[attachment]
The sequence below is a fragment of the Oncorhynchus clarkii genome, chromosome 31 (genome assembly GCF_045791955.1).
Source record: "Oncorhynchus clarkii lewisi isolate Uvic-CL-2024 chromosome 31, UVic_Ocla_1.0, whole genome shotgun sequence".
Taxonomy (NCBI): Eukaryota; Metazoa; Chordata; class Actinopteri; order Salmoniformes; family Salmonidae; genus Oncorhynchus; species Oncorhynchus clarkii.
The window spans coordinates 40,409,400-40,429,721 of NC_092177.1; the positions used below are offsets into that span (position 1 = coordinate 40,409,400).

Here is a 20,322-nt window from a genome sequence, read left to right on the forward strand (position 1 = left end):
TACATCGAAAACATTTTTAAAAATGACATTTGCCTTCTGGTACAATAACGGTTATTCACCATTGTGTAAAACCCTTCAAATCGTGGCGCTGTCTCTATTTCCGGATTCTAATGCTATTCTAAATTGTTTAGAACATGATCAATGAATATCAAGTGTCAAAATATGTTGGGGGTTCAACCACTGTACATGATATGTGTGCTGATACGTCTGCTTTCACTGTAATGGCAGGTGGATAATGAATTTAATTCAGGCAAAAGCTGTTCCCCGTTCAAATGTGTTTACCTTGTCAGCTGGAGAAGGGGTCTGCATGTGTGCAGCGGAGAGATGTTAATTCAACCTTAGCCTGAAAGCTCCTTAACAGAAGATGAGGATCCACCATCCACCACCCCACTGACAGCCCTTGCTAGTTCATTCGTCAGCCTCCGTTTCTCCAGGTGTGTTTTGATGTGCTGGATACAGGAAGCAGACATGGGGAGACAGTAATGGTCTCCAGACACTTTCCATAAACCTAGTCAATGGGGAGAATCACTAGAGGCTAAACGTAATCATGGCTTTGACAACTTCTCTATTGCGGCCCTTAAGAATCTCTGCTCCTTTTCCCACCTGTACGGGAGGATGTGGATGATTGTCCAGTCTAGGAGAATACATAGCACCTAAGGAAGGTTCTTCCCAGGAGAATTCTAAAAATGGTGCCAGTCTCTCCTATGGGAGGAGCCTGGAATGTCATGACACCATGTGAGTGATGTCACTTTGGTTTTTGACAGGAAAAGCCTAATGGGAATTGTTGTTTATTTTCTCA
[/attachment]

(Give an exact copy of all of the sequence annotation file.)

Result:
The sequence below is a fragment of the Oncorhynchus clarkii genome, chromosome 31 (genome assembly GCF_045791955.1).
Source record: "Oncorhynchus clarkii lewisi isolate Uvic-CL-2024 chromosome 31, UVic_Ocla_1.0, whole genome shotgun sequence".
Taxonomy (NCBI): Eukaryota; Metazoa; Chordata; class Actinopteri; order Salmoniformes; family Salmonidae; genus Oncorhynchus; species Oncorhynchus clarkii.
The window spans coordinates 40,409,400-40,429,721 of NC_092177.1; the positions used below are offsets into that span (position 1 = coordinate 40,409,400).

Here is a 20,322-nt window from a genome sequence, read left to right on the forward strand (position 1 = left end):
TACATCGAAAACATTTTTAAAAATGACATTTGCCTTCTGGTACAATAACGGTTATTCACCATTGTGTAAAACCCTTCAAATCGTGGCGCTGTCTCTATTTCCGGATTCTAATGCTATTCTAAATTGTTTAGAACATGATCAATGAATATCAAGTGTCAAAATATGTTGGGGGTTCAACCACTGTACATGATATGTGTGCTGATACGTCTGCTTTCACTGTAATGGCAGGTGGATAATGAATTTAATTCAGGCAAAAGCTGTTCCCCGTTCAAATGTGTTTACCTTGTCAGCTGGAGAAGGGGTCTGCATGTGTGCAGCGGAGAGATGTTAATTCAACCTTAGCCTGAAAGCTCCTTAACAGAAGATGAGGATCCACCATCCACCACCCCACTGACAGCCCTTGCTAGTTCATTCGTCAGCCTCCGTTTCTCCAGGTGTGTTTTGATGTGCTGGATACAGGAAGCAGACATGGGGAGACAGTAATGGTCTCCAGACACTTTCCATAAACCTAGTCAATGGGGAGAATCACTAGAGGCTAAACGTAATCATGGCTTTGACAACTTCTCTATTGCGGCCCTTAAGAATCTCTGCTCCTTTTCCCACCTGTACGGGAGGATGTGGATGATTGTCCAGTCTAGGAGAATACATAGCACCTAAGGAAGGTTCTTCCCAGGAGAATTCTAAAAATGGTGCCAGTCTCTCCTATGGGAGGAGCCTGGAATGTCATGACACCATGTGAGTGATGTCACTTTGGTTTTTGACAGGAAAAGCCTAATGGGAATTGTTGTTTATTTTCTCA